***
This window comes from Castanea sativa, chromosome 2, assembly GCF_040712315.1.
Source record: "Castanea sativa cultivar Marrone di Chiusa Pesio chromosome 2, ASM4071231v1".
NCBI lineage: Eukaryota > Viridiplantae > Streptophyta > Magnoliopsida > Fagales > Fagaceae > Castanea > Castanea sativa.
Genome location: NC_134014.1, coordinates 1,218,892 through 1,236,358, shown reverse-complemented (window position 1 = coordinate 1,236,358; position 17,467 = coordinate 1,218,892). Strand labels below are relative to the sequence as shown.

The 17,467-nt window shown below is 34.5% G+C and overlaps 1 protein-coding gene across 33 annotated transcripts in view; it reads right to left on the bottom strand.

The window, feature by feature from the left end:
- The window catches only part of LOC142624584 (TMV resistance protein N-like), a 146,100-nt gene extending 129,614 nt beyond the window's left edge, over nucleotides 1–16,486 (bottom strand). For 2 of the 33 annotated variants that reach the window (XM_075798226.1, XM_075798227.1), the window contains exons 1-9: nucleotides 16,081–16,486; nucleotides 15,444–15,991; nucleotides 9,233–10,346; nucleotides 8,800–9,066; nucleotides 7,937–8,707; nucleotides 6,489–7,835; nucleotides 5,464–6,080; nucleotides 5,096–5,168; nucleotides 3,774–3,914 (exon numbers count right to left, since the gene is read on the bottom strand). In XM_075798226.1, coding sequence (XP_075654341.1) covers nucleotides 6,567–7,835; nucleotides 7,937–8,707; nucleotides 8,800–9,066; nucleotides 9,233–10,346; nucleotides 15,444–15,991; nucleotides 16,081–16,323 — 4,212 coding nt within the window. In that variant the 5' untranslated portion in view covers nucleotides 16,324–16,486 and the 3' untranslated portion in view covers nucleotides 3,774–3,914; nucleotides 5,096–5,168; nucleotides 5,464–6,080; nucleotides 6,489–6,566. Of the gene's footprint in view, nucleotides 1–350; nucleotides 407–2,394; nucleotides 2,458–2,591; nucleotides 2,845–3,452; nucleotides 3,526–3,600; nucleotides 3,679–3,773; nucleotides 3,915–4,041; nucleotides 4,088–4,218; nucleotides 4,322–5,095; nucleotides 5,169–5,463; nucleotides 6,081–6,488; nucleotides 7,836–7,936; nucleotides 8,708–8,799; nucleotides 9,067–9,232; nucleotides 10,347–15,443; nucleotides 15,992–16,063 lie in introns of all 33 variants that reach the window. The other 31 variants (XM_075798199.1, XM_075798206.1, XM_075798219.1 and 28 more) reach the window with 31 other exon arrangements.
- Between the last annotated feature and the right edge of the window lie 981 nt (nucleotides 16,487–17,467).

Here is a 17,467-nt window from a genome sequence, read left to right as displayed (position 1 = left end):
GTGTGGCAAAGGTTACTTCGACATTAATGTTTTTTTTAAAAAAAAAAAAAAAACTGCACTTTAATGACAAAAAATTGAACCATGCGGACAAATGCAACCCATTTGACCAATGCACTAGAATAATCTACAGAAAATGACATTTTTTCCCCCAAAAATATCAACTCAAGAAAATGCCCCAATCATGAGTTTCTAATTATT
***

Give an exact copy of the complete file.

This window comes from Castanea sativa, chromosome 2, assembly GCF_040712315.1.
Source record: "Castanea sativa cultivar Marrone di Chiusa Pesio chromosome 2, ASM4071231v1".
NCBI lineage: Eukaryota > Viridiplantae > Streptophyta > Magnoliopsida > Fagales > Fagaceae > Castanea > Castanea sativa.
Genome location: NC_134014.1, coordinates 1,218,892 through 1,236,358, shown reverse-complemented (window position 1 = coordinate 1,236,358; position 17,467 = coordinate 1,218,892). Strand labels below are relative to the sequence as shown.

The 17,467-nt window shown below is 34.5% G+C and overlaps 1 protein-coding gene across 33 annotated transcripts in view; it reads right to left on the bottom strand.

The window, feature by feature from the left end:
- The window catches only part of LOC142624584 (TMV resistance protein N-like), a 146,100-nt gene extending 129,614 nt beyond the window's left edge, over nucleotides 1–16,486 (bottom strand). For 2 of the 33 annotated variants that reach the window (XM_075798226.1, XM_075798227.1), the window contains exons 1-9: nucleotides 16,081–16,486; nucleotides 15,444–15,991; nucleotides 9,233–10,346; nucleotides 8,800–9,066; nucleotides 7,937–8,707; nucleotides 6,489–7,835; nucleotides 5,464–6,080; nucleotides 5,096–5,168; nucleotides 3,774–3,914 (exon numbers count right to left, since the gene is read on the bottom strand). In XM_075798226.1, coding sequence (XP_075654341.1) covers nucleotides 6,567–7,835; nucleotides 7,937–8,707; nucleotides 8,800–9,066; nucleotides 9,233–10,346; nucleotides 15,444–15,991; nucleotides 16,081–16,323 — 4,212 coding nt within the window. In that variant the 5' untranslated portion in view covers nucleotides 16,324–16,486 and the 3' untranslated portion in view covers nucleotides 3,774–3,914; nucleotides 5,096–5,168; nucleotides 5,464–6,080; nucleotides 6,489–6,566. Of the gene's footprint in view, nucleotides 1–350; nucleotides 407–2,394; nucleotides 2,458–2,591; nucleotides 2,845–3,452; nucleotides 3,526–3,600; nucleotides 3,679–3,773; nucleotides 3,915–4,041; nucleotides 4,088–4,218; nucleotides 4,322–5,095; nucleotides 5,169–5,463; nucleotides 6,081–6,488; nucleotides 7,836–7,936; nucleotides 8,708–8,799; nucleotides 9,067–9,232; nucleotides 10,347–15,443; nucleotides 15,992–16,063 lie in introns of all 33 variants that reach the window. The other 31 variants (XM_075798199.1, XM_075798206.1, XM_075798219.1 and 28 more) reach the window with 31 other exon arrangements.
- Between the last annotated feature and the right edge of the window lie 981 nt (nucleotides 16,487–17,467).

Here is a 17,467-nt window from a genome sequence, read left to right as displayed (position 1 = left end):
GTGTGGCAAAGGTTACTTCGACATTAATGTTTTTTTTAAAAAAAAAAAAAAAACTGCACTTTAATGACAAAAAATTGAACCATGCGGACAAATGCAACCCATTTGACCAATGCACTAGAATAATCTACAGAAAATGACATTTTTTCCCCCAAAAATATCAACTCAAGAAAATGCCCCAATCATGAGTTTCTAATTATT